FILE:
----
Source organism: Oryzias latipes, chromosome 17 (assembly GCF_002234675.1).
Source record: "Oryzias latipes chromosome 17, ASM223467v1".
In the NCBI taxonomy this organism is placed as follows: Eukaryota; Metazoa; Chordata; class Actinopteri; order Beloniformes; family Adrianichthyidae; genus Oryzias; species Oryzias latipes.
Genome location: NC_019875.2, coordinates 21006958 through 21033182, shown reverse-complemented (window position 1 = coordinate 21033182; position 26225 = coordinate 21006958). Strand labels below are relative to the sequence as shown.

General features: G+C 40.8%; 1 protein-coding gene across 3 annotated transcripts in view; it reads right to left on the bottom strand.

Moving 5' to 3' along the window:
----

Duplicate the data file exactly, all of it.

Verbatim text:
Source organism: Oryzias latipes, chromosome 17 (assembly GCF_002234675.1).
Source record: "Oryzias latipes chromosome 17, ASM223467v1".
In the NCBI taxonomy this organism is placed as follows: Eukaryota; Metazoa; Chordata; class Actinopteri; order Beloniformes; family Adrianichthyidae; genus Oryzias; species Oryzias latipes.
Genome location: NC_019875.2, coordinates 21006958 through 21033182, shown reverse-complemented (window position 1 = coordinate 21033182; position 26225 = coordinate 21006958). Strand labels below are relative to the sequence as shown.

General features: G+C 40.8%; 1 protein-coding gene across 3 annotated transcripts in view; it reads right to left on the bottom strand.

Moving 5' to 3' along the window: